Cold weather, cold drinks, cold foods all make my cough worse! I put my soy milk and cereal in the microwave for 35 seconds before drinking or eating. As far as getting a cold - I haven't had one in more than 2 years (knock, knock, knock on wood). Of course I work out of the house and avoid large groups whenever possible. I don't fly or take trains, so I'm very conscious about avoiding the spread of things. Hope this all helps.


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#10 Joelf

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Posted 02 November 2009 - 10:02 AM

Hi Gina

To answer your questions, a lung biopsy is about the only test I didn't have; ;) but to diagnose my lung problem I've had a bronchoscopy, 2 CT scans, countless X-rays & innumerable blood tests!! The CT scans showed diffuse ground glass admixed with fine reticulation & traction bronchiectasis, with definate subpleural & basal predominance??!! :wacko: Apparently there is an element of consolidation which suggests a 'fibrosing organising pneumonia'?!! I also have positive ANA antibodies with speckled nucleolar pattern.

Like your husband I was referred to a top lung specialist before seeing a rheumatologist as my first problem was with my lungs & they have directed my treatment. As I stated previously my lung function test showed a very positive improvement; I'm not on CellCept but on Cyclophosphamide at present. When that course of treatment finishes they have suggested Azathioprine (Imuran) which I'm quite happy to take so long as it doesn't make my hair fall out (I have long, naturally curly hair & I don't do hair loss!!! ;) :lol: )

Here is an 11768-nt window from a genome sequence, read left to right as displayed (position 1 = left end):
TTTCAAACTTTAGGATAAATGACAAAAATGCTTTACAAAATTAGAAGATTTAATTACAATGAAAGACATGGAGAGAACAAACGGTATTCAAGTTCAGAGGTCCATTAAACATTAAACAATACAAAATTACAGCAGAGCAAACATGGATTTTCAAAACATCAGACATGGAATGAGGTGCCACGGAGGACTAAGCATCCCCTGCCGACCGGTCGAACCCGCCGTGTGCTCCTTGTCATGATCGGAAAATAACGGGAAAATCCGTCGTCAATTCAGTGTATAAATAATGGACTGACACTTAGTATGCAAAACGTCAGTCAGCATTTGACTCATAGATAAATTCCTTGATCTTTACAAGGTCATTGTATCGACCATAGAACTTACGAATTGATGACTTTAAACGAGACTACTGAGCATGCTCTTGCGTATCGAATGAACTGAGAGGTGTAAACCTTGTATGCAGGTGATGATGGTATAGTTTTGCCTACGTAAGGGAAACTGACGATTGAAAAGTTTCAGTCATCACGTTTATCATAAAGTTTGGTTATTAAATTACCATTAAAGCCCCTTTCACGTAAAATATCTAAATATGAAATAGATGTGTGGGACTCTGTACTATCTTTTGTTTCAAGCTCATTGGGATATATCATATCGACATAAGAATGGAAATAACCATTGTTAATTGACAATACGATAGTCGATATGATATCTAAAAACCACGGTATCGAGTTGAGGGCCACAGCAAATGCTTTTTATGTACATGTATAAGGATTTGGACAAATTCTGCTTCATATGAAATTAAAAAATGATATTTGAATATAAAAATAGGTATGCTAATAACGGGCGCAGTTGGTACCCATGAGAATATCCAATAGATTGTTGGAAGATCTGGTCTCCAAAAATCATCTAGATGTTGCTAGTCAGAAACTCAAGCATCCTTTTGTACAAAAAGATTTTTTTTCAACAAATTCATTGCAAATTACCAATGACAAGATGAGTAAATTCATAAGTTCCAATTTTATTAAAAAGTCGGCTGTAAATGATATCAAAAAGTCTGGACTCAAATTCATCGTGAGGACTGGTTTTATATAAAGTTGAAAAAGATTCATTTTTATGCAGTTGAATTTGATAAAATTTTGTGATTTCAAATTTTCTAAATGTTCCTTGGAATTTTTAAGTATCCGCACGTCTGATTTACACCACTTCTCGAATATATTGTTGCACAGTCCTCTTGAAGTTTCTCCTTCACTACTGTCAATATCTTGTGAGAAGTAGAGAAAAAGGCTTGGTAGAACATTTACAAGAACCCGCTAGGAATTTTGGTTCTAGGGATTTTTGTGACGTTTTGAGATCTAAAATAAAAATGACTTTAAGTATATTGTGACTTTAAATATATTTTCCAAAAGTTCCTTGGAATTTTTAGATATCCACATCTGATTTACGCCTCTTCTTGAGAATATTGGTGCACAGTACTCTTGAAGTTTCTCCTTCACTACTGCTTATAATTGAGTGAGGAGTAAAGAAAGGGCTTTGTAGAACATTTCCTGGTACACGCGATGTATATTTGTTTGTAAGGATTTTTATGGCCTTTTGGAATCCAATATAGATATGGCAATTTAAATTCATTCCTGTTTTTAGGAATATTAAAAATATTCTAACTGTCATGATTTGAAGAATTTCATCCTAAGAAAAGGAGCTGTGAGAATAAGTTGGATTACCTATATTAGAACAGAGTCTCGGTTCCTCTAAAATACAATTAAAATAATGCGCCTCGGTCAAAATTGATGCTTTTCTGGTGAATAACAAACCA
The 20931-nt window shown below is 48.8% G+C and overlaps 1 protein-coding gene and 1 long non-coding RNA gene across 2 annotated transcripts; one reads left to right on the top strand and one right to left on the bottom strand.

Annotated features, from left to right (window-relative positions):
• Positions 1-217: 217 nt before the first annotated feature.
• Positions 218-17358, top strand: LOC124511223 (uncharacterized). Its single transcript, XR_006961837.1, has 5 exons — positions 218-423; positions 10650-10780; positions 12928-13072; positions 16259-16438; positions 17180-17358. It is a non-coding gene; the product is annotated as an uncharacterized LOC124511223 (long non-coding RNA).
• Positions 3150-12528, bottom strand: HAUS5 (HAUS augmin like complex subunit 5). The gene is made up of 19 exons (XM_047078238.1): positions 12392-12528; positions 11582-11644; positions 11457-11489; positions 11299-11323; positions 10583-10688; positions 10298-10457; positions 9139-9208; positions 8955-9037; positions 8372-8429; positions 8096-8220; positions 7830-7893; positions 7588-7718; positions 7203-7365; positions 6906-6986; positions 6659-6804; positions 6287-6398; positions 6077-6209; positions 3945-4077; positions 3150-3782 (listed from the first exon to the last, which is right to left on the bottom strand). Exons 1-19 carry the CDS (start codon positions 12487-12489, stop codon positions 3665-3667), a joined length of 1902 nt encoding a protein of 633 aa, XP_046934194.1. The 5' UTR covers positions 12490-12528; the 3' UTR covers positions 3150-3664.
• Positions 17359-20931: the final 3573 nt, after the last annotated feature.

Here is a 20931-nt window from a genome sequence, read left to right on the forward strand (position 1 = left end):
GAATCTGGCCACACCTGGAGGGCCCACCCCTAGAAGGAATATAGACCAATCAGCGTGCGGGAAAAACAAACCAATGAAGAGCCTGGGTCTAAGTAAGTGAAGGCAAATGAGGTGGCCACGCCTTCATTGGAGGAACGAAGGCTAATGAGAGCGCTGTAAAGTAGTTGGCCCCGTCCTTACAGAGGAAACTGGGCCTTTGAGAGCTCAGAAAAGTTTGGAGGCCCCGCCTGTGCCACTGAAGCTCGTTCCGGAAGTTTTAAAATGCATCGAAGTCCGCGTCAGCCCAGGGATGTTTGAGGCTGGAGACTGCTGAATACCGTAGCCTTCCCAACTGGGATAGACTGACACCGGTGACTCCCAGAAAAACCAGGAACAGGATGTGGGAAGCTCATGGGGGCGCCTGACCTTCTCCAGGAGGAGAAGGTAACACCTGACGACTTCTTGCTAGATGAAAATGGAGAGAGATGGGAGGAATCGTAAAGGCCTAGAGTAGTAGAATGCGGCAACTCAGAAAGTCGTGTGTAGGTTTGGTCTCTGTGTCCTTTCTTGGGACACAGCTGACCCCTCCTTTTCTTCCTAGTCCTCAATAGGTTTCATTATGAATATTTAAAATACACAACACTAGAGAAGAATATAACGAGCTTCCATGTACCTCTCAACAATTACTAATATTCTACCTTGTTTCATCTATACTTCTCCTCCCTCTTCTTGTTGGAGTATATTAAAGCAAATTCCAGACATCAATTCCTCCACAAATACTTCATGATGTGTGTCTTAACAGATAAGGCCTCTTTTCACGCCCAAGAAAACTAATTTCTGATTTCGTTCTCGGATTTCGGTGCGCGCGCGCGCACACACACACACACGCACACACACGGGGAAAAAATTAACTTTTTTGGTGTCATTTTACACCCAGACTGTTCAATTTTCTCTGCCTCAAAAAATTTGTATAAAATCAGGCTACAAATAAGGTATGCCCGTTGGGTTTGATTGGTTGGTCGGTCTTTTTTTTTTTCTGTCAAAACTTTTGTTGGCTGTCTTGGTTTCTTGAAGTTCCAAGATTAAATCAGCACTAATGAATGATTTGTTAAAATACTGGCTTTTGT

I hope that has answered some of your queries; I find the whole process rather fascinating & have spent many happy hours on the internet looking up all the details of my illness from the very comprehensive letter they sent me..........how sad is that??!! I really should get out more!!! :lol: :lol:

Kind regards x

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#11 Lori-Scleroderma Spouse

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Posted 08 November 2009 - 04:17 PM

So sorry to hear of what you are going through.  I went through the same thing with my husband and his was diagnosis when he was 40.  You go with what you believe and keep pushing the doctors.  I found out a great deal more than I ever wanted to know about all this stuff.  I was once asked by a dr if I was a nurse.  I am just an elementary school teacher but I researched the daylights out of it and knew read everything I could get my hands on.  Keep your chin up and help him stay positive.  I would be glad to talk with you anytime.  I have not been on the site in a long time but will look and see if I can send you a private message with my email address in it.  I have another great friend that I met on this site because her husband had the same thing.  We are great friends and good supporters for each other.  

Lori